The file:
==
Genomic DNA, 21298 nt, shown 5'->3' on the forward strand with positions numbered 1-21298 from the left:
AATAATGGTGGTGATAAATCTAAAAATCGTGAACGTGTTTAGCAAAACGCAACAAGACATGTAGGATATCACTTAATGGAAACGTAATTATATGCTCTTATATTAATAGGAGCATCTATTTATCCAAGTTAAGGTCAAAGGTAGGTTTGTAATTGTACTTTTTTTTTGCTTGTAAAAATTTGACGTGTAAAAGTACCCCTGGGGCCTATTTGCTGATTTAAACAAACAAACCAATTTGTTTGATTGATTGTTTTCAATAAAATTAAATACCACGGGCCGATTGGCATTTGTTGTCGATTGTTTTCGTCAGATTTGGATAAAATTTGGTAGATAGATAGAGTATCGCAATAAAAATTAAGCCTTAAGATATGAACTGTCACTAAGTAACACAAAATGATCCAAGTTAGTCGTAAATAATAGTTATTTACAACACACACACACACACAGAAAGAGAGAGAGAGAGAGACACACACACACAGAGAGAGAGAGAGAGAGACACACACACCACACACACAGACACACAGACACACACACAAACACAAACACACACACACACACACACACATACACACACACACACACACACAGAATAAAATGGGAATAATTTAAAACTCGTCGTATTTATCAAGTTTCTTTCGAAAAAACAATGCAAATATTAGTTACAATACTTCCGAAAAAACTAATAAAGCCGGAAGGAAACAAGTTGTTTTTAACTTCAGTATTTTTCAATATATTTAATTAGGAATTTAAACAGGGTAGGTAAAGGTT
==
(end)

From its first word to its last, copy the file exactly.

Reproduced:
Genomic DNA, 21298 nt, shown 5'->3' on the forward strand with positions numbered 1-21298 from the left:
AATAATGGTGGTGATAAATCTAAAAATCGTGAACGTGTTTAGCAAAACGCAACAAGACATGTAGGATATCACTTAATGGAAACGTAATTATATGCTCTTATATTAATAGGAGCATCTATTTATCCAAGTTAAGGTCAAAGGTAGGTTTGTAATTGTACTTTTTTTTTGCTTGTAAAAATTTGACGTGTAAAAGTACCCCTGGGGCCTATTTGCTGATTTAAACAAACAAACCAATTTGTTTGATTGATTGTTTTCAATAAAATTAAATACCACGGGCCGATTGGCATTTGTTGTCGATTGTTTTCGTCAGATTTGGATAAAATTTGGTAGATAGATAGAGTATCGCAATAAAAATTAAGCCTTAAGATATGAACTGTCACTAAGTAACACAAAATGATCCAAGTTAGTCGTAAATAATAGTTATTTACAACACACACACACACACAGAAAGAGAGAGAGAGAGAGACACACACACACAGAGAGAGAGAGAGAGAGACACACACACCACACACACAGACACACAGACACACACACAAACACAAACACACACACACACACACACACATACACACACACACACACACACAGAATAAAATGGGAATAATTTAAAACTCGTCGTATTTATCAAGTTTCTTTCGAAAAAACAATGCAAATATTAGTTACAATACTTCCGAAAAAACTAATAAAGCCGGAAGGAAACAAGTTGTTTTTAACTTCAGTATTTTTCAATATATTTAATTAGGAATTTAAACAGGGTAGGTAAAGGTT